As the first woman to achieve tenure at UBC School of Community and Regional Planning (SCARP), Penny has evolved into a leader in planning education, recognized for learning-by-doing, community engagement and socially just planning. Penny introduced perspectives on gender and social justice into the planning process and transformed the school into Canada’s leader for Indigenous and social planning education. She specializes in the socio-cultural aspects of community planning, with particular emphasis on those who are the most marginalized in planning processes. As Director, Penny oversaw the development of a new degree program in SCARP, the Master of Community and Regional Planning, which provides innovative, real-world learning experiences for students. Following Penny’s example, the next generation of planners is inspired to tackle Vancouver’s biggest planning problems with social consciousness and a desire to serve the community.
Industry Expertise (9)
Areas of Expertise (6)
YWCA Women of Distinction Award for Education, Training and Development
University of California, Berkeley: Ph.D., Architecture
University of California, Berkeley: M.A., Architecture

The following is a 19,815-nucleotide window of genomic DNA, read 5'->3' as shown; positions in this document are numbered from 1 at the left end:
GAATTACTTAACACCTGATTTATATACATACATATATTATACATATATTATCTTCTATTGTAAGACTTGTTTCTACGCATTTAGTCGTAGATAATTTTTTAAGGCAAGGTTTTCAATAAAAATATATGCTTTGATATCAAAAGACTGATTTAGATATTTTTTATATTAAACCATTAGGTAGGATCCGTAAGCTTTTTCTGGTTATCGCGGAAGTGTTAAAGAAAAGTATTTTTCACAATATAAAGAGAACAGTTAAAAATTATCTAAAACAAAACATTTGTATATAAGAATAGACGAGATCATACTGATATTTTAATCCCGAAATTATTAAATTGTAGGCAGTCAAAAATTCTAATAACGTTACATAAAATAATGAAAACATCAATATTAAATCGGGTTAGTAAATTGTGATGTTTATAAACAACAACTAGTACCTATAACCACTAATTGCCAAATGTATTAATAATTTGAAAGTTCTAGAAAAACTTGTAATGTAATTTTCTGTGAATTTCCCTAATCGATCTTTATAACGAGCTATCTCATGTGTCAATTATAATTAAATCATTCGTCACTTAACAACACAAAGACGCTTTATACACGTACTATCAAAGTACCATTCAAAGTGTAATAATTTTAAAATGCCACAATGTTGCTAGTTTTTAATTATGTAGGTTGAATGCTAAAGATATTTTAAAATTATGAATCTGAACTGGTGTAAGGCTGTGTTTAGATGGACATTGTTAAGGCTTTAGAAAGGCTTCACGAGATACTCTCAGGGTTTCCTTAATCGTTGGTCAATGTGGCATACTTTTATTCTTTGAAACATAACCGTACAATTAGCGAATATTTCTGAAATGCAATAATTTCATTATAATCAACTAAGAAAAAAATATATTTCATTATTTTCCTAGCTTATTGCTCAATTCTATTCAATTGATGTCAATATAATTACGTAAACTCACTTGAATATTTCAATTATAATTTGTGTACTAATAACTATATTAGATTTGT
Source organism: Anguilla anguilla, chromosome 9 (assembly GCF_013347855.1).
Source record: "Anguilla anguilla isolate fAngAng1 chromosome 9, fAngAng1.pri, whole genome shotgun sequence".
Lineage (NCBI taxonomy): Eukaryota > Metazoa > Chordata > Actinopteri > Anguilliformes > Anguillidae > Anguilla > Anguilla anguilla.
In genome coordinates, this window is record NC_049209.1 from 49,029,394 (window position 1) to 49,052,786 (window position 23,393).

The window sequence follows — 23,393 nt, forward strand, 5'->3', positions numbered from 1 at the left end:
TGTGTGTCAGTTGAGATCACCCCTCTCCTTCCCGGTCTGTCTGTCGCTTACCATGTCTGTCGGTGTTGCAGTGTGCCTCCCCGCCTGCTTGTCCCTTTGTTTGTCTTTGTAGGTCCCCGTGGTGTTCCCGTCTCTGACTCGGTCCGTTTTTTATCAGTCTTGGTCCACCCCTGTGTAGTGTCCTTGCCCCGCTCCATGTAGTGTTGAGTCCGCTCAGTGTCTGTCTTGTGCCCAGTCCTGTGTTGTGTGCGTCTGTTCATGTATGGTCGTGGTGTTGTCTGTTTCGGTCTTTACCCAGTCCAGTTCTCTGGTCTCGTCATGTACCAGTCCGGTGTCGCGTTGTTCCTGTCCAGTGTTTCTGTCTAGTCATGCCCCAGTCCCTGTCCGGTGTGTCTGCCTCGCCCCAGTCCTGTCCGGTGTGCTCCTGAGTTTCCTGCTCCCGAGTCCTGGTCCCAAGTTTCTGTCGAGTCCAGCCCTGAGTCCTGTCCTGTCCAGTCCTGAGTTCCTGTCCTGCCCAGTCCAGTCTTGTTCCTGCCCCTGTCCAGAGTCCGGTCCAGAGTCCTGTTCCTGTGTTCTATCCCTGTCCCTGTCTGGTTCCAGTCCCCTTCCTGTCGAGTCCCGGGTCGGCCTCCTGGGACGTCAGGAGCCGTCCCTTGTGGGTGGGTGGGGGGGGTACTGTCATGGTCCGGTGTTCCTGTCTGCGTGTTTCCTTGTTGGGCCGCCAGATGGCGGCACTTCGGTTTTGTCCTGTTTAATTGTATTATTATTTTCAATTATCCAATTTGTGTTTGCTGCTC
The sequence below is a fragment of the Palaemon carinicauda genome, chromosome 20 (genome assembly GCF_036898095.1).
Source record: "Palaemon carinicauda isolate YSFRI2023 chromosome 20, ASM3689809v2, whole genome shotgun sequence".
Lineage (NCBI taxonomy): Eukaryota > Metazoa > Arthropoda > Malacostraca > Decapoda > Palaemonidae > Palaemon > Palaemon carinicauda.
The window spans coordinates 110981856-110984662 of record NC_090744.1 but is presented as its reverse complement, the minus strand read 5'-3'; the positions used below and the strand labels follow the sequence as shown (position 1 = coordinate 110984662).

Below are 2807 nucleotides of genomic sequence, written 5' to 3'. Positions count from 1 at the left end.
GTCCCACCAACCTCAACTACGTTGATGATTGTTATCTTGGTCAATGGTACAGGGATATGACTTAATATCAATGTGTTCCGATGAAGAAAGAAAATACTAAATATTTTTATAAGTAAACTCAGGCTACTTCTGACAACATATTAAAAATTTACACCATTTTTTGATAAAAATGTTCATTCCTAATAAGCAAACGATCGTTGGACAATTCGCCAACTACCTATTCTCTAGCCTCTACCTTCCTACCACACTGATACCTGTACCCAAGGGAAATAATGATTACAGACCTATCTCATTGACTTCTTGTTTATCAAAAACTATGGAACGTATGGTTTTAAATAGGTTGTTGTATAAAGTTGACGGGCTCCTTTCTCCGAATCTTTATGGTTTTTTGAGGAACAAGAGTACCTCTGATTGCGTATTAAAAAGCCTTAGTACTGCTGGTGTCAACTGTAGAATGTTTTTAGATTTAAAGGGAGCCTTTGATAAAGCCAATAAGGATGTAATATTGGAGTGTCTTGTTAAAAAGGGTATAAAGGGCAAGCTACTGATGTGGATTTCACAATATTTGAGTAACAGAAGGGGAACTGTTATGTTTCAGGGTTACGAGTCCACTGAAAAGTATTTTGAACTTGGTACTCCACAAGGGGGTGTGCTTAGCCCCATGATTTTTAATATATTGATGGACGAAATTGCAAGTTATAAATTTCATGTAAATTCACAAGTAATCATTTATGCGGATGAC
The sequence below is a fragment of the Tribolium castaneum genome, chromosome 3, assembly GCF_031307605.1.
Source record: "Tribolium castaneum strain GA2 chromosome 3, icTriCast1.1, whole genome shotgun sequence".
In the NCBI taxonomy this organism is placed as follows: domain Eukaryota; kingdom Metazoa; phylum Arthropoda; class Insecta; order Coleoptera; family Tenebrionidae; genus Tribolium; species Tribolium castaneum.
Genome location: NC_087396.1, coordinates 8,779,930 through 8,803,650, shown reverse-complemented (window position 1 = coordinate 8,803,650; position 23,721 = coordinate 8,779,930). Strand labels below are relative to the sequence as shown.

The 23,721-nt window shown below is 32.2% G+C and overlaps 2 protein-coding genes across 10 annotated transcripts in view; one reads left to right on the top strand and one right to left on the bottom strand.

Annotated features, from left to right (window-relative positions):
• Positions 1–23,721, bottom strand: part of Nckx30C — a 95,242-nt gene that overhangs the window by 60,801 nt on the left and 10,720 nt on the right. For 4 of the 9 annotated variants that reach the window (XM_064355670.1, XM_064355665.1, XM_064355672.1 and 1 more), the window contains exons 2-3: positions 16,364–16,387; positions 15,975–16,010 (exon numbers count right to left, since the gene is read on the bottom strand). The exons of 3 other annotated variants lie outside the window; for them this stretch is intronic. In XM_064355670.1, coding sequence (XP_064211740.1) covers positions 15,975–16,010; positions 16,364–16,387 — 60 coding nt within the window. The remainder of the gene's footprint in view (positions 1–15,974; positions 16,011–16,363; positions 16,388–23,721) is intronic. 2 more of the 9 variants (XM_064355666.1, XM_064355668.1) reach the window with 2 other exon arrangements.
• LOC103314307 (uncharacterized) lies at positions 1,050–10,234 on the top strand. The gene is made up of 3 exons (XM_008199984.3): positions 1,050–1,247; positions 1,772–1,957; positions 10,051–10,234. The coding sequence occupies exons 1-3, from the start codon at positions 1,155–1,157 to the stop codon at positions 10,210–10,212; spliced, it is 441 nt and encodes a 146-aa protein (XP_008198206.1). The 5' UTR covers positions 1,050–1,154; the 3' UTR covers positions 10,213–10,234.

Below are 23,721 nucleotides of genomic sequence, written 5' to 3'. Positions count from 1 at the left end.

The University of British Columbia: B.Arch., Architecture
- Public Policy and Global Affairs (MPPGA) Partnership Council
- Applied Science Appointments Retention Promotion and Tenure (ARPT) Committee
- Organizing Committee for Master of Engineering Leadership Urban Systems
- Academic Development Leadership Program (ALDP)
Media Appearances (1)
Opinion: Vancouver needs a city-wide plan to manage growth
The Vancouver Sun
If you were the city of Vancouver and were repeatedly criticized for making planning decisions behind closed doors, how would you gain the trust of your citizens? Recently, the B.C. Supreme Court echoed those concerns and put the brakes on a development in Yaletown. Now the city plans to mount a lengthy and costly appeal. Instead, might you want to consider this setback as an opportunity to take a fresh approach?
Vancouver is one of the most livable cities in the world because, aside from our setting, a structure of sound planning and urban design principles was put in place in the 1970s and 1980s that provided a framework when Vancouver began to grow after Expo 86. Citizen engagement was further refined by the CityPlan process in the 1990s. During that time the negotiation process that evolved between developers of large tracts of land and city planners provided many of the public amenities that we now cherish.
Corresponding with the current concern to change the centre of gravity within academia to encompass women's knowledge and experience, there are theorists reconsidering fundamental assumptions that exhibit a gender bias in the philosophy and practice of planning...